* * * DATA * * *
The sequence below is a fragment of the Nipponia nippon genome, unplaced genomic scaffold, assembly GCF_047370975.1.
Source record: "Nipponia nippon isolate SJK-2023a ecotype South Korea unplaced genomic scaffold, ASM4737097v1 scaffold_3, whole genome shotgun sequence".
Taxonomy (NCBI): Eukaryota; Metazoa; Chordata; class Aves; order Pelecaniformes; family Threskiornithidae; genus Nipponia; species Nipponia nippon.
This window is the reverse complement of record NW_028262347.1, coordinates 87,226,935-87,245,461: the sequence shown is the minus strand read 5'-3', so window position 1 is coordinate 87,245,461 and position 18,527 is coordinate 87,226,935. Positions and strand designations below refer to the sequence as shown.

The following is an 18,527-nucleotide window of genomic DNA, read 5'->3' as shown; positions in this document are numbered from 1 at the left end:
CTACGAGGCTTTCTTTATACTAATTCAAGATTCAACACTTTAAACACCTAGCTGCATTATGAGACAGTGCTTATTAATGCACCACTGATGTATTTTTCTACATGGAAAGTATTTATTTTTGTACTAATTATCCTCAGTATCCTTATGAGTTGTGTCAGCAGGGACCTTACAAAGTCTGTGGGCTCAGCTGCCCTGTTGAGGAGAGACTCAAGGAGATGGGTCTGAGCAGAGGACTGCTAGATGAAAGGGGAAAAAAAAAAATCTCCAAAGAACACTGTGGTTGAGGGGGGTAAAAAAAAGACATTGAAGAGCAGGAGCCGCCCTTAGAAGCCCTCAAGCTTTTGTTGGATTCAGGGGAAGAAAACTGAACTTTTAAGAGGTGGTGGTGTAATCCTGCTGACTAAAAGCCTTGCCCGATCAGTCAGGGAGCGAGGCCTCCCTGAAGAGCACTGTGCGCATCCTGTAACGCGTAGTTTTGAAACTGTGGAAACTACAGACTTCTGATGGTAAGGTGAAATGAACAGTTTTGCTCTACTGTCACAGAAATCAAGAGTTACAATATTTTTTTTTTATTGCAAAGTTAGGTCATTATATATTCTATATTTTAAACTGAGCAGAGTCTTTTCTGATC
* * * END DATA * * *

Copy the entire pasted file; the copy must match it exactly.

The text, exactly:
The sequence below is a fragment of the Nipponia nippon genome, unplaced genomic scaffold, assembly GCF_047370975.1.
Source record: "Nipponia nippon isolate SJK-2023a ecotype South Korea unplaced genomic scaffold, ASM4737097v1 scaffold_3, whole genome shotgun sequence".
Taxonomy (NCBI): Eukaryota; Metazoa; Chordata; class Aves; order Pelecaniformes; family Threskiornithidae; genus Nipponia; species Nipponia nippon.
This window is the reverse complement of record NW_028262347.1, coordinates 87,226,935-87,245,461: the sequence shown is the minus strand read 5'-3', so window position 1 is coordinate 87,245,461 and position 18,527 is coordinate 87,226,935. Positions and strand designations below refer to the sequence as shown.

The following is an 18,527-nucleotide window of genomic DNA, read 5'->3' as shown; positions in this document are numbered from 1 at the left end:
CTACGAGGCTTTCTTTATACTAATTCAAGATTCAACACTTTAAACACCTAGCTGCATTATGAGACAGTGCTTATTAATGCACCACTGATGTATTTTTCTACATGGAAAGTATTTATTTTTGTACTAATTATCCTCAGTATCCTTATGAGTTGTGTCAGCAGGGACCTTACAAAGTCTGTGGGCTCAGCTGCCCTGTTGAGGAGAGACTCAAGGAGATGGGTCTGAGCAGAGGACTGCTAGATGAAAGGGGAAAAAAAAAAATCTCCAAAGAACACTGTGGTTGAGGGGGGTAAAAAAAAGACATTGAAGAGCAGGAGCCGCCCTTAGAAGCCCTCAAGCTTTTGTTGGATTCAGGGGAAGAAAACTGAACTTTTAAGAGGTGGTGGTGTAATCCTGCTGACTAAAAGCCTTGCCCGATCAGTCAGGGAGCGAGGCCTCCCTGAAGAGCACTGTGCGCATCCTGTAACGCGTAGTTTTGAAACTGTGGAAACTACAGACTTCTGATGGTAAGGTGAAATGAACAGTTTTGCTCTACTGTCACAGAAATCAAGAGTTACAATATTTTTTTTTTATTGCAAAGTTAGGTCATTATATATTCTATATTTTAAACTGAGCAGAGTCTTTTCTGATC